The new president of Morton Plant Mease Health Care is taking over in interesting times — just as the economy is teetering and the new powers-that-be in Washington, D.C., are poised to tackle health care reform. Glenn D. Waters, 49, is now in charge of four hospitals: Morton Plant in Clearwater, Mease Dunedin, Mease Countryside in Safety Harbor and Morton Plant North Bay in New Port Richey. Their 1,100 doctors, 1,250 beds and 7,300 employees are part of the BayCare network of nonprofit hospitals, along with St. Joseph's in Tampa and St. Anthony's in St. Petersburg. Waters, whose salary is $600,000, replaces Philip Beauchamp, who retired after 16 years with the hospital system. The Times talked to Waters about the task ahead.
We hear you've got a sense of humor. At a fundraiser at your previous job, you dressed as Cher to your CEO's Sonny.
I've done all kinds of stuff. It's usually around the United Way or another type of fundraiser — rallying the employees, getting them engaged. I've been Cher. Once I had to dress as a gypsy. I've dressed as a Village Person.
The construction worker. I had to get a temporary tattoo on my biceps.
Where'd you come from?
In Greensboro, N.C., I was chief operating officer of a health care system called Moses Cone. It's similar to Morton Plant Mease in size and, more importantly, in its culture. It has the same philosophy of community service, so their levels of uncompensated care are similar.
Speaking of that, in hard times like these, shouldn't tax-exempt hospitals like yours provide more charity care? Can you?
Undoubtedly, this economy is going to increase the amount of charity care and bad debt. The charity care here for 2007 was $20-million, and what we lost on Medicaid was another $25-million, and with indigent care it adds up to about $56-million.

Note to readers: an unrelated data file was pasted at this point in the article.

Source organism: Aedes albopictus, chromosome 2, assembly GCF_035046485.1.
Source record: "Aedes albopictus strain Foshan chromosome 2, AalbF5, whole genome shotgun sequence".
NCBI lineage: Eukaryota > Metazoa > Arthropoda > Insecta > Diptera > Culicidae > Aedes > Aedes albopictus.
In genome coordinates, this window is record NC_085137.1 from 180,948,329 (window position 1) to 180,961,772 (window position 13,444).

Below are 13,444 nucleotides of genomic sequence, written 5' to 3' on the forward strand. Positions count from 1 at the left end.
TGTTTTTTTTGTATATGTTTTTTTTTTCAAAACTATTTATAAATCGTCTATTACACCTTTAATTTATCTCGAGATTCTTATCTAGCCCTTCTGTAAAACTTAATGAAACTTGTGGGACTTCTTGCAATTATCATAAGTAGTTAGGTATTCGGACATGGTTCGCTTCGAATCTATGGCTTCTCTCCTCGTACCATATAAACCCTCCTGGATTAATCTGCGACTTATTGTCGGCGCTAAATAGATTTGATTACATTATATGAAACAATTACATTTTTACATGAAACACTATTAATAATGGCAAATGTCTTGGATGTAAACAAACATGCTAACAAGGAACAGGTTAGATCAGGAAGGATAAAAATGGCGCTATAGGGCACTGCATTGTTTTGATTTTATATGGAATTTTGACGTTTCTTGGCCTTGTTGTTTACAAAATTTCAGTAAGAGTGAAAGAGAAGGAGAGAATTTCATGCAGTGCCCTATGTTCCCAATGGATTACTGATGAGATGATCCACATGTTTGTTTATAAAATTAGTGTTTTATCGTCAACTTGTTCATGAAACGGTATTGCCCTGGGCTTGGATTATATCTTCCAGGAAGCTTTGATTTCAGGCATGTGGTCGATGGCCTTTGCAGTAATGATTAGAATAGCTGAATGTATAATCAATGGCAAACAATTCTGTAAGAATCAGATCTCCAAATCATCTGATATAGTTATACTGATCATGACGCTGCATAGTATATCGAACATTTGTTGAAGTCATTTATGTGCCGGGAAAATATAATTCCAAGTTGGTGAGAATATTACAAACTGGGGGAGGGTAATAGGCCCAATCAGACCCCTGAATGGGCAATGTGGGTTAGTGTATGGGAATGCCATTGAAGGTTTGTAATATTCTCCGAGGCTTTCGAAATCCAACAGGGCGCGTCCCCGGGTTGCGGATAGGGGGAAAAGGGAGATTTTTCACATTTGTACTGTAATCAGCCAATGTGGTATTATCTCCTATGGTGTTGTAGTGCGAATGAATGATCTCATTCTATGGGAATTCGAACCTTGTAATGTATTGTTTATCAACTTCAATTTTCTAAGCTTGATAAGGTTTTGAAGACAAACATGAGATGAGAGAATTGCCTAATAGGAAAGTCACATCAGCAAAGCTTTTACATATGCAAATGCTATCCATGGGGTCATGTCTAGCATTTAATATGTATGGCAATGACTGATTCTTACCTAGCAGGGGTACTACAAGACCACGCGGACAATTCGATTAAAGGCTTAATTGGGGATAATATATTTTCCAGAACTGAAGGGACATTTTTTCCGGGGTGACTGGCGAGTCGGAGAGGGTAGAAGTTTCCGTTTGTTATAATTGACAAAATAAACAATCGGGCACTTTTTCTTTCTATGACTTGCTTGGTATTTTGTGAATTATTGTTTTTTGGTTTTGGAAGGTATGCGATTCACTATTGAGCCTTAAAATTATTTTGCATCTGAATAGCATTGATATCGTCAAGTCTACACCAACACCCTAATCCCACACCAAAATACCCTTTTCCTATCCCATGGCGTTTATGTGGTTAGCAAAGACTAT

That's about 7 percent of our revenues. I would predict it could go up to 8 or 9 percent. A couple of percentages doesn't sound like a lot, but if you've got $800-million in business, every percent is $8-million.
How is the economic downturn hitting hospitals?
Not only are people losing jobs, but small businesses are seeing double-digit increases in their health care premiums, so people are dropping coverage. Medicaid is going to reduce how much they pay, so physicians won't be able to afford to take care of Medicaid patients anymore. You could see that happen with Medicare too.
If the economy gets worse, more of these patients will show up in emergency rooms because they can't get into private physicians' offices. By law, we've got to see them. And if you're sick, the ER is the most expensive place you can go. If you don't have money, we have to write that whole expense off.
Still, for nonprofit hospitals, Morton Plant and St. Joseph's make plenty of money, pulling in tens of millions of dollars a year. Why such a big surplus? Shouldn't you use it to reduce your rates?
Health care is a very capital-intensive business because of the new technology that comes out so quickly. To afford the equipment you would want if you come here as a patient, we've got to have a bottom line of between 4 and 5 percent.
Our new president and Congress will be taking up health care reform. What do you not want to see happen?
I'm worried that we won't change the way we deliver care — we'll just pay less for it. So people will still want the same type of care … but the providers will only get paid less. That's not a solution.
Look at how much is spent administering health care because every insurance plan is different. That adds a tremendous cost.
And if you compare the United States to other countries that have better outcomes and lower costs, their system's focused more on preventative care.
Morton Plant has made its reputation on cutting-edge heart care. Is that the focus going forward?
It's not just heart care. It's cancer care, neurosurgery, orthopedics, a broad spectrum of care.
But heart disease is still the No. 1 killer. And Morton Plant just got ranked one of the top 100 hospitals in the country for cardiovascular care. We're the only ones that have gotten it for 10 years running.
Mike Brassfield can be reached at firstname.lastname@example.org or (727) 445-4160.